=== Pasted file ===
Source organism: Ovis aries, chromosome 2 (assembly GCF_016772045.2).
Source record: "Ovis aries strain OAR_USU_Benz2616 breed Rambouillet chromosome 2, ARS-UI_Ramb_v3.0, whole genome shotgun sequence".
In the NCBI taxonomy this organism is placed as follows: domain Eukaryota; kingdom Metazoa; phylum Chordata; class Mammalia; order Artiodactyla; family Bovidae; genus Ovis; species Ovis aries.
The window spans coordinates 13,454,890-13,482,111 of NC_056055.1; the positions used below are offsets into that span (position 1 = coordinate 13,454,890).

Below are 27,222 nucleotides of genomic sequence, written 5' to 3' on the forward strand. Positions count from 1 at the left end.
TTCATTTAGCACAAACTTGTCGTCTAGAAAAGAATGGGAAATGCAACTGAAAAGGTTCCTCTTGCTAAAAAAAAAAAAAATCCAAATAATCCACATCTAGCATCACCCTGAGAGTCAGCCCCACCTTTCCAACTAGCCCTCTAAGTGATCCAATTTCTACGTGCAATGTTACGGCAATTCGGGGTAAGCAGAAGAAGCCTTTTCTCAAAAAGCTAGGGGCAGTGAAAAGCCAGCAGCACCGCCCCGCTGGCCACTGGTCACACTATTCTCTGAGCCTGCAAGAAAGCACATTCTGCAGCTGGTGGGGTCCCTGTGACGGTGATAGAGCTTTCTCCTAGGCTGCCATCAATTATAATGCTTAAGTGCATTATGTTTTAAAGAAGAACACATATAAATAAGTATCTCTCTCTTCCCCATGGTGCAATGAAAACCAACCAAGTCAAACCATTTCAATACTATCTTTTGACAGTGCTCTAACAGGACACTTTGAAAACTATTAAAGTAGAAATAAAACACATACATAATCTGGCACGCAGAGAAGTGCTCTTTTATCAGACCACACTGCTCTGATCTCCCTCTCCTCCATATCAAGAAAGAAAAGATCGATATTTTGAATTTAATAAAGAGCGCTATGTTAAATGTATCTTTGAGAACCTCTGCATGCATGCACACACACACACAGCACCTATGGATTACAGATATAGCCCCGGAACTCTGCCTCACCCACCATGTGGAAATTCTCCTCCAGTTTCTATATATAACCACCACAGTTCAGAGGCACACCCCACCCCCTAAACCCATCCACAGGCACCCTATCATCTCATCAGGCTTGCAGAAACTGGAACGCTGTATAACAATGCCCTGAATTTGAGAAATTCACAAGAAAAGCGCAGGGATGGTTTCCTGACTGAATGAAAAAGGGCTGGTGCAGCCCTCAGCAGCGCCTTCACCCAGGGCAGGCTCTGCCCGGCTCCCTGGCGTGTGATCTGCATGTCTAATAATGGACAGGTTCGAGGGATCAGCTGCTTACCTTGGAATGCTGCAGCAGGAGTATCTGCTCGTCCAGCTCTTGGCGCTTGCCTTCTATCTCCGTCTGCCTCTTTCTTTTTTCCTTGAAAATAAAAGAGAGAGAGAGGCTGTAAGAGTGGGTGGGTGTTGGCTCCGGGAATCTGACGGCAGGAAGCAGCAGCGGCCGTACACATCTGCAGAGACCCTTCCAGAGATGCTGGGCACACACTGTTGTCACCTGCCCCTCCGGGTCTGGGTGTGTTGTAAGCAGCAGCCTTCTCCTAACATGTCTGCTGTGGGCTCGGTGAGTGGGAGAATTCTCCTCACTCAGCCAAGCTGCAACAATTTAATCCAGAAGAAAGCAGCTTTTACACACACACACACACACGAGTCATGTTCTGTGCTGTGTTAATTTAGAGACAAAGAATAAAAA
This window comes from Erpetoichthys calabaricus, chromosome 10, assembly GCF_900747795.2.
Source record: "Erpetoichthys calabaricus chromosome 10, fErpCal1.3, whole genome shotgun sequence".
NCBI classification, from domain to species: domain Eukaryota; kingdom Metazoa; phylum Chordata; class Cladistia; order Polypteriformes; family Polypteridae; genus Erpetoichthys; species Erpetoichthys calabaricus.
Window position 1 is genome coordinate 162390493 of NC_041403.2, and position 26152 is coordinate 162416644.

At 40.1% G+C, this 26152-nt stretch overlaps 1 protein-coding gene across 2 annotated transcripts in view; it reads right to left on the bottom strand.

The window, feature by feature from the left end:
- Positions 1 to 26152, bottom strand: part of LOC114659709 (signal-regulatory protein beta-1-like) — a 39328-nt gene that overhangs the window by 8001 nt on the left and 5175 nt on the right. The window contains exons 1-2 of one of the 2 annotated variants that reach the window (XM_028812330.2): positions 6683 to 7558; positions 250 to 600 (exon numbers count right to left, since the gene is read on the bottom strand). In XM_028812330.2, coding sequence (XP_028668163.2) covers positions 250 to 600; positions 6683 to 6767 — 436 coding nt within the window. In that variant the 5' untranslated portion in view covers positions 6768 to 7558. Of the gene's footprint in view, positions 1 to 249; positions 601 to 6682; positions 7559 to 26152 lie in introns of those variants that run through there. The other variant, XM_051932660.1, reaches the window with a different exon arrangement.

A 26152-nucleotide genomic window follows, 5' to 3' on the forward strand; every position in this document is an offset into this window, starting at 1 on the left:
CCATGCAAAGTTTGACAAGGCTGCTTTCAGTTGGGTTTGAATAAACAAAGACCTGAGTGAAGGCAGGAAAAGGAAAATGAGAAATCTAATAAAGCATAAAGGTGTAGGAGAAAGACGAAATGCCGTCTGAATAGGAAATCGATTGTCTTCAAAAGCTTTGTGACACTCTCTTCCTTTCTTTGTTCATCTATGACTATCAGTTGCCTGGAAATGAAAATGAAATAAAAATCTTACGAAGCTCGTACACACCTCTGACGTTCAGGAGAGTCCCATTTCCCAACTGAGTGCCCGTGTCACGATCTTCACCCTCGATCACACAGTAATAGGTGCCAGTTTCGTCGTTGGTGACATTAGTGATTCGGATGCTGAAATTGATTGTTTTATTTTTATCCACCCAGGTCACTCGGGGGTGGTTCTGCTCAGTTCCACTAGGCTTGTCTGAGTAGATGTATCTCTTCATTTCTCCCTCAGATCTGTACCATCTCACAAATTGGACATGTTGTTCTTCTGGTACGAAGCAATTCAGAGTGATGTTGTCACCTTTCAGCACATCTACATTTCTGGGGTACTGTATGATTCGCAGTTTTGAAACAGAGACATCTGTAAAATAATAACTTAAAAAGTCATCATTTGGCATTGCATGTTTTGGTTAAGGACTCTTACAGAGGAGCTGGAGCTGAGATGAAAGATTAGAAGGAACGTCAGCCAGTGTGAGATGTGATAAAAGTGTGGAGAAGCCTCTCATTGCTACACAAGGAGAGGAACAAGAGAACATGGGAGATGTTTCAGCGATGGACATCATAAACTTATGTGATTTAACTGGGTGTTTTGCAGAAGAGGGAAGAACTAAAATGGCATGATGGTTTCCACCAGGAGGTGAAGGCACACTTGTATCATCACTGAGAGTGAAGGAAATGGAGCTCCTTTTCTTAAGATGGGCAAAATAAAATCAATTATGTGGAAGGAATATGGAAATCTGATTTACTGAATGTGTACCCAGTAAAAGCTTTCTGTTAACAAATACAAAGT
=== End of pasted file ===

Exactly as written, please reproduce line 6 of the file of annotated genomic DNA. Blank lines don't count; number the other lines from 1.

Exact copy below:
TTCATTTAGCACAAACTTGTCGTCTAGAAAAGAATGGGAAATGCAACTGAAAAGGTTCCTCTTGCTAAAAAAAAAAAAAATCCAAATAATCCACATCTAGCATCACCCTGAGAGTCAGCCCCACCTTTCCAACTAGCCCTCTAAGTGATCCAATTTCTACGTGCAATGTTACGGCAATTCGGGGTAAGCAGAAGAAGCCTTTTCTCAAAAAGCTAGGGGCAGTGAAAAGCCAGCAGCACCGCCCCGCTGGCCACTGGTCACACTATTCTCTGAGCCTGCAAGAAAGCACATTCTGCAGCTGGTGGGGTCCCTGTGACGGTGATAGAGCTTTCTCCTAGGCTGCCATCAATTATAATGCTTAAGTGCATTATGTTTTAAAGAAGAACACATATAAATAAGTATCTCTCTCTTCCCCATGGTGCAATGAAAACCAACCAAGTCAAACCATTTCAATACTATCTTTTGACAGTGCTCTAACAGGACACTTTGAAAACTATTAAAGTAGAAATAAAACACATACATAATCTGGCACGCAGAGAAGTGCTCTTTTATCAGACCACACTGCTCTGATCTCCCTCTCCTCCATATCAAGAAAGAAAAGATCGATATTTTGAATTTAATAAAGAGCGCTATGTTAAATGTATCTTTGAGAACCTCTGCATGCATGCACACACACACACAGCACCTATGGATTACAGATATAGCCCCGGAACTCTGCCTCACCCACCATGTGGAAATTCTCCTCCAGTTTCTATATATAACCACCACAGTTCAGAGGCACACCCCACCCCCTAAACCCATCCACAGGCACCCTATCATCTCATCAGGCTTGCAGAAACTGGAACGCTGTATAACAATGCCCTGAATTTGAGAAATTCACAAGAAAAGCGCAGGGATGGTTTCCTGACTGAATGAAAAAGGGCTGGTGCAGCCCTCAGCAGCGCCTTCACCCAGGGCAGGCTCTGCCCGGCTCCCTGGCGTGTGATCTGCATGTCTAATAATGGACAGGTTCGAGGGATCAGCTGCTTACCTTGGAATGCTGCAGCAGGAGTATCTGCTCGTCCAGCTCTTGGCGCTTGCCTTCTATCTCCGTCTGCCTCTTTCTTTTTTCCTTGAAAATAAAAGAGAGAGAGAGGCTGTAAGAGTGGGTGGGTGTTGGCTCCGGGAATCTGACGGCAGGAAGCAGCAGCGGCCGTACACATCTGCAGAGACCCTTCCAGAGATGCTGGGCACACACTGTTGTCACCTGCCCCTCCGGGTCTGGGTGTGTTGTAAGCAGCAGCCTTCTCCTAACATGTCTGCTGTGGGCTCGGTGAGTGGGAGAATTCTCCTCACTCAGCCAAGCTGCAACAATTTAATCCAGAAGAAAGCAGCTTTTACACACACACACACACACGAGTCATGTTCTGTGCTGTGTTAATTTAGAGACAAAGAATAAAAA